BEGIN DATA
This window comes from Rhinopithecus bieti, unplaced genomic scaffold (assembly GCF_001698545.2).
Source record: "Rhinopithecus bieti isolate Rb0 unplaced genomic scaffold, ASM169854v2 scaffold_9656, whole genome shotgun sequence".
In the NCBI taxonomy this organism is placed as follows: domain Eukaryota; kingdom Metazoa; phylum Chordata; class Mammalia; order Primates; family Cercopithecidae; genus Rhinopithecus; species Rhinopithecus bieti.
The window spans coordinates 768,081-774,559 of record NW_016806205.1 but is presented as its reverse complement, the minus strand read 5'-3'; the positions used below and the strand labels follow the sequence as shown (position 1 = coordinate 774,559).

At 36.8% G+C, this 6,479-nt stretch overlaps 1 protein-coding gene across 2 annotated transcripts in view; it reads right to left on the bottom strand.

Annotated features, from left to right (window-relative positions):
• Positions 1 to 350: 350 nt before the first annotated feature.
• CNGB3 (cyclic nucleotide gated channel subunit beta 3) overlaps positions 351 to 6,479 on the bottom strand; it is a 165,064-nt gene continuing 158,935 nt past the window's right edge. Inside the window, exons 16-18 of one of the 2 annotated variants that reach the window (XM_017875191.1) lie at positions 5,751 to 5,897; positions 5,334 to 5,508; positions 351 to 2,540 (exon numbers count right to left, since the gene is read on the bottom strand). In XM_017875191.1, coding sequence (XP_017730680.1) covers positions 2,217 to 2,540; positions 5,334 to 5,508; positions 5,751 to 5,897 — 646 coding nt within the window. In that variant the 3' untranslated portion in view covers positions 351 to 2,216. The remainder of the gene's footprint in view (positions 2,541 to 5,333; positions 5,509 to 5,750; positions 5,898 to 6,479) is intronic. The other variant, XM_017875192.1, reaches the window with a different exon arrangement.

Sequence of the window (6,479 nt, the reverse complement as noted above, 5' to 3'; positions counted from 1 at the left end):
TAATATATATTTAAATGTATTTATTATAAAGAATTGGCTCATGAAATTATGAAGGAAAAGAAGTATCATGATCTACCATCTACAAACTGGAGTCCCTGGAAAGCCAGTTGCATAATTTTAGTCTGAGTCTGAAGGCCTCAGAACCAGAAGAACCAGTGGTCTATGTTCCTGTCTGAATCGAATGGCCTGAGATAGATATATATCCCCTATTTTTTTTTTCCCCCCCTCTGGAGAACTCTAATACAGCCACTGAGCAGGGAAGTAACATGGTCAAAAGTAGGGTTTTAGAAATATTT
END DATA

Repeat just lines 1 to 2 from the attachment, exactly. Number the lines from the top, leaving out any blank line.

This window comes from Rhinopithecus bieti, unplaced genomic scaffold (assembly GCF_001698545.2).
Source record: "Rhinopithecus bieti isolate Rb0 unplaced genomic scaffold, ASM169854v2 scaffold_9656, whole genome shotgun sequence".